The allocation workflow is rules-based, which means that Visa will automatically render a decision on the dispute and merchants have only 30 days and certain conditions under which they can challenge the decision. This is the pre-arbitration phase under allocation, even though it’s the merchant’s first opportunity to represent the charge.
Under the collaboration workflow, the merchant can submit representment, with evidence, once they receive notification of the dispute. If the issuer declines the representment, pre-arbitration is the next phase in the process, in which the acquirer can choose either to give up on fighting the dispute or request arbitration from the card network. The collaboration workflow closely resembles Mastercard’s process for all chargebacks—just keep in mind that Mastercard doesn’t use the term “pre-arbitration.”
Are There Alternatives to Pre-Arbitration?
Pre-arbitration is the only way to continue fighting back against a chargeback that has already occurred and has been upheld by the issuer. The alternative to pre-arbitration is the same methodology you’d use to avoid any chargeback:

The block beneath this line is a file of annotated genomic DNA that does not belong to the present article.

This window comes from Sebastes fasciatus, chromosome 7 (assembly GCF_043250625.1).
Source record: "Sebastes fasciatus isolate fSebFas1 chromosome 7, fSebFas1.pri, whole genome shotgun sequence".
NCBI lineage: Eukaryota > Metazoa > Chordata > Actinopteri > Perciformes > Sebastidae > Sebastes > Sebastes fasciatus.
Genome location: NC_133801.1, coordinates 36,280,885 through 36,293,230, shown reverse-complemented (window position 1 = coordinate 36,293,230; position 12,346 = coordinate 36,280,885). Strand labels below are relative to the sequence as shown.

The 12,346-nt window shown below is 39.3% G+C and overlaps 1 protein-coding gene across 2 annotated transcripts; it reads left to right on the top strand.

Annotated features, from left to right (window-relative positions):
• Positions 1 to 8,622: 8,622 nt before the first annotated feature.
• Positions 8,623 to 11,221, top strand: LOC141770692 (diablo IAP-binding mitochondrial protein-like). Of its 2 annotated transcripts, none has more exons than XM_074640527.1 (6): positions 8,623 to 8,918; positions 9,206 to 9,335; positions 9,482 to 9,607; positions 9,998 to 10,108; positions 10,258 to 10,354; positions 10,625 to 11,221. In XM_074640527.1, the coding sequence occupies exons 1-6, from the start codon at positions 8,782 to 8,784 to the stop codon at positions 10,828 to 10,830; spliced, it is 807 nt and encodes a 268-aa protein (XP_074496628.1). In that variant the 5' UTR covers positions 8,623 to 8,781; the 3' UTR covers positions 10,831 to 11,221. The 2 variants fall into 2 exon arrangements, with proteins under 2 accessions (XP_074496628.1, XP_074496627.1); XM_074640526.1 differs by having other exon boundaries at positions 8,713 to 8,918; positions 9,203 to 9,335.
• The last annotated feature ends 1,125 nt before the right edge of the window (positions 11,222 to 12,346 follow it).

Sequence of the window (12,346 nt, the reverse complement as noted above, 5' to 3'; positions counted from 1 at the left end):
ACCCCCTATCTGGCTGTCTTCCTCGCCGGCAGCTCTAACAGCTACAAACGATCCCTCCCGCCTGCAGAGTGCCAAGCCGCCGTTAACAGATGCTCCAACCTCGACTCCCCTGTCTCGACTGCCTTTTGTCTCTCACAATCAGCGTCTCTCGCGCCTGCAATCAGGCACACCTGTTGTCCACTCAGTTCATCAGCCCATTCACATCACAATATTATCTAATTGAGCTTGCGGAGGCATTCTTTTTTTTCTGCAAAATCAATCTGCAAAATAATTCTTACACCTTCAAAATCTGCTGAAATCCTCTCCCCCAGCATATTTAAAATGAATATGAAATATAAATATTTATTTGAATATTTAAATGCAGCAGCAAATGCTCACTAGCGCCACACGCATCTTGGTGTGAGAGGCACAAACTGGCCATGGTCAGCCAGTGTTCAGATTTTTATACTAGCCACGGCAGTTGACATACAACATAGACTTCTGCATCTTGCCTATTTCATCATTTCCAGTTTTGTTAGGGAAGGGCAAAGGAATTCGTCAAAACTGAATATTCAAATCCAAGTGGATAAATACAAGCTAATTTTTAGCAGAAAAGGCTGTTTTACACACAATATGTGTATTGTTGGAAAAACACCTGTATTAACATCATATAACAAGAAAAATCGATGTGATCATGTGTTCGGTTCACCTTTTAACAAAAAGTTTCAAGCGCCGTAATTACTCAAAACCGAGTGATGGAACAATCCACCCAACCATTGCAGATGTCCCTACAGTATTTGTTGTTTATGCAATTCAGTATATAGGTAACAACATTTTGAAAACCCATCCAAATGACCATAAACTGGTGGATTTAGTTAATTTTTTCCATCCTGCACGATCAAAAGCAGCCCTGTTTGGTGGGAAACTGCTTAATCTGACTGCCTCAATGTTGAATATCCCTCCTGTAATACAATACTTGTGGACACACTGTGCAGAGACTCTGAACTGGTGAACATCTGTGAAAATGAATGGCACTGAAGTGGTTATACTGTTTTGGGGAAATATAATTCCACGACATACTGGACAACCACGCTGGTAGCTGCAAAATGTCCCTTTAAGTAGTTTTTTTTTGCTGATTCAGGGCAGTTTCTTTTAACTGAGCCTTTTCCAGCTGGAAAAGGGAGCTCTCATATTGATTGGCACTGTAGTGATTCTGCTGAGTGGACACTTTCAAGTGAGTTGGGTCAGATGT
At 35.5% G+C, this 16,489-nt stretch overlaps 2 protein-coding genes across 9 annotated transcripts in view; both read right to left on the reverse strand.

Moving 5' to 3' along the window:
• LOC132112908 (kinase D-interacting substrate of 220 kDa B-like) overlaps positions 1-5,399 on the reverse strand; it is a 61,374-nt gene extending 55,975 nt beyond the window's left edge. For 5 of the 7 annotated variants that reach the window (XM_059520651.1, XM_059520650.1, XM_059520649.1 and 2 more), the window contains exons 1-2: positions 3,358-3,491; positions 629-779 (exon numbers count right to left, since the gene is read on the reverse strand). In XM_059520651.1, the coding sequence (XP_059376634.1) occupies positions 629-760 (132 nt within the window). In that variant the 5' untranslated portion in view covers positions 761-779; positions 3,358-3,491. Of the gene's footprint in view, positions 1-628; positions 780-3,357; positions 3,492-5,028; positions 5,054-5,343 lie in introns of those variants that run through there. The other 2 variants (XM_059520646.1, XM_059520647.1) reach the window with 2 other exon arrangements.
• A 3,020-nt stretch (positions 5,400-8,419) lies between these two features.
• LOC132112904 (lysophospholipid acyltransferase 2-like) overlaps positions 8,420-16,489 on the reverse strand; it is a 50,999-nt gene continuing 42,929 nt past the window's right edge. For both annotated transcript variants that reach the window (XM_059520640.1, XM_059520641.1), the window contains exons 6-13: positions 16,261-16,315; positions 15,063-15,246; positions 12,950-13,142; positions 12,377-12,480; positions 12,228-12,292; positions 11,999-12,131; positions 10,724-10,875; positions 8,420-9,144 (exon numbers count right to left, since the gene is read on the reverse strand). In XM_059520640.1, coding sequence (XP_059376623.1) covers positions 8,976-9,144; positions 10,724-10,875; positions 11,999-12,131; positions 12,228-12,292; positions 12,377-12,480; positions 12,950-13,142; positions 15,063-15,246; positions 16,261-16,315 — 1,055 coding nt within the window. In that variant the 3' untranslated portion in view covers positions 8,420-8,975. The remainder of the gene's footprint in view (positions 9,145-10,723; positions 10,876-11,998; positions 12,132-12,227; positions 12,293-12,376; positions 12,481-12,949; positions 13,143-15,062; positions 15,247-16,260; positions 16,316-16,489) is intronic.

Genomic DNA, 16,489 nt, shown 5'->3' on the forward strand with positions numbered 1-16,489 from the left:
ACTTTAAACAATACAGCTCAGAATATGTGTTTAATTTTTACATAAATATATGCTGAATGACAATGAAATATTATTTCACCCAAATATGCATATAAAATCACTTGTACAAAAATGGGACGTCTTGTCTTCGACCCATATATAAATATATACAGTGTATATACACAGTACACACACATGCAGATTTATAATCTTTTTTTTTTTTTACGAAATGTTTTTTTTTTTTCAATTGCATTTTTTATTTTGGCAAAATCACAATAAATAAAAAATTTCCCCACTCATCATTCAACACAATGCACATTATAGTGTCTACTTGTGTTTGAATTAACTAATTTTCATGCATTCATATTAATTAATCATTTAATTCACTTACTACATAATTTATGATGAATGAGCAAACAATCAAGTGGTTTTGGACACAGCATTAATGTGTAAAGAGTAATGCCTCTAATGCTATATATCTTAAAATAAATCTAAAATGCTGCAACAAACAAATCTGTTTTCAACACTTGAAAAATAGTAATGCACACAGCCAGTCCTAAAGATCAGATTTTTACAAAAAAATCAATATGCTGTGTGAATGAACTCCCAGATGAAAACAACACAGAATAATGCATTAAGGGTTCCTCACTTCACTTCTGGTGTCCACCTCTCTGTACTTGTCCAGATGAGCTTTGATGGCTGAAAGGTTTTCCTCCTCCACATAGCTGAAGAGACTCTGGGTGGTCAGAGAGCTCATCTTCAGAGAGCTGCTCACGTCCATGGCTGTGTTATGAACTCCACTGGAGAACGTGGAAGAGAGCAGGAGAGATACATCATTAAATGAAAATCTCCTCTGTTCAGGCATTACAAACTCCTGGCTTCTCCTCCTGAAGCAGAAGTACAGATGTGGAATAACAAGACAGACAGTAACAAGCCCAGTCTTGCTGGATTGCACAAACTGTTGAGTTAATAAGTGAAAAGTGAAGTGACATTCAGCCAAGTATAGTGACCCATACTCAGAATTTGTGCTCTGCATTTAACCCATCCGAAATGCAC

- Don’t use misleading or exaggerated marketing copy in your ads or product listings
- Employ fraud prevention tools and AVS/CVV matching to prevent fraud
- Provide excellent, attentive, and knowledgeable customer service
- Make sure your terms, conditions, and return policies are clearly communicated
When you get to the point of having to decide whether to keep fighting through pre-arbitration, it’s worth making a realistic assessment of your chances of winning. For second chargebacks tied to Mastercard transactions, you will not be debited a processing fee. With Visa, you will pay a chargeback fee of $15 on pre-arbitration disputes whether you win or lose. Beware of Mastercard’s filing fees—it is often best for merchants to accept a second reversal rather than going through a second arbitration process. The losing side in any Mastercard arbitration is debited a $400 filing fee. For the sake of your business and your bottom line, try to only take on second reversals you are confident you can win.
Whether you’re a new merchant or an experienced hand, dealing with pre-arbitration can be a hassle you don’t need. This is where hiring professionals can be a helpful solution.
Some merchants think that it’s worth the risk to go without professionals. After all, for what it will cost to hire chargeback professionals to manage a pre-arbitration case, couldn’t you just swallow the expenses and move on?
Yes and no. When it comes to chargebacks, avoiding hassle and near-term costs aren't the only issues. This is also about protecting your reputation and improving your processes.
If you bring in chargeback professionals when you’re facing your first transaction reversals, they can help you to establish protocols that will prevent future reversals. You may lose your first few pre-arbitration rulings, but you will save your reputation with both customers and credit companies if you approach these cases with care.